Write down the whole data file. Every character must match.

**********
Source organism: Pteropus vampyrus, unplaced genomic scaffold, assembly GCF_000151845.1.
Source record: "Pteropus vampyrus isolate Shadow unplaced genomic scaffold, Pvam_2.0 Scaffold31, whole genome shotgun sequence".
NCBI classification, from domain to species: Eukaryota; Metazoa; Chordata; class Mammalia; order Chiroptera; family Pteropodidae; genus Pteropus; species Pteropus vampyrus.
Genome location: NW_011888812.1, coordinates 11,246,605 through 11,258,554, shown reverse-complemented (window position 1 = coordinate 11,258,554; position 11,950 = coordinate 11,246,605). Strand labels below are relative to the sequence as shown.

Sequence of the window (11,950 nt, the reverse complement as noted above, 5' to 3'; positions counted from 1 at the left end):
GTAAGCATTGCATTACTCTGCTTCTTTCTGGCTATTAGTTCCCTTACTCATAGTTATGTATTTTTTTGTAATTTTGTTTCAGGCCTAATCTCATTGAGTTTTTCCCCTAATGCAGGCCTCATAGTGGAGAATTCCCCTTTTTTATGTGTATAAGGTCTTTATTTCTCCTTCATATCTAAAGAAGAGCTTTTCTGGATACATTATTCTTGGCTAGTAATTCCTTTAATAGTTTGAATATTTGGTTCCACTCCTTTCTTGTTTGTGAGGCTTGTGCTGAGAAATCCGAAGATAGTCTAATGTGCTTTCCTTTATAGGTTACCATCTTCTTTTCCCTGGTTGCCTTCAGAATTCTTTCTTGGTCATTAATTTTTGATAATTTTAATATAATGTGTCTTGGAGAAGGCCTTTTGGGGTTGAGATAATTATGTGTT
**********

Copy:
Source organism: Pteropus vampyrus, unplaced genomic scaffold, assembly GCF_000151845.1.
Source record: "Pteropus vampyrus isolate Shadow unplaced genomic scaffold, Pvam_2.0 Scaffold31, whole genome shotgun sequence".
NCBI classification, from domain to species: Eukaryota; Metazoa; Chordata; class Mammalia; order Chiroptera; family Pteropodidae; genus Pteropus; species Pteropus vampyrus.
Genome location: NW_011888812.1, coordinates 11,246,605 through 11,258,554, shown reverse-complemented (window position 1 = coordinate 11,258,554; position 11,950 = coordinate 11,246,605). Strand labels below are relative to the sequence as shown.

Sequence of the window (11,950 nt, the reverse complement as noted above, 5' to 3'; positions counted from 1 at the left end):
GTAAGCATTGCATTACTCTGCTTCTTTCTGGCTATTAGTTCCCTTACTCATAGTTATGTATTTTTTTGTAATTTTGTTTCAGGCCTAATCTCATTGAGTTTTTCCCCTAATGCAGGCCTCATAGTGGAGAATTCCCCTTTTTTATGTGTATAAGGTCTTTATTTCTCCTTCATATCTAAAGAAGAGCTTTTCTGGATACATTATTCTTGGCTAGTAATTCCTTTAATAGTTTGAATATTTGGTTCCACTCCTTTCTTGTTTGTGAGGCTTGTGCTGAGAAATCCGAAGATAGTCTAATGTGCTTTCCTTTATAGGTTACCATCTTCTTTTCCCTGGTTGCCTTCAGAATTCTTTCTTGGTCATTAATTTTTGATAATTTTAATATAATGTGTCTTGGAGAAGGCCTTTTGGGGTTGAGATAATTATGTGTT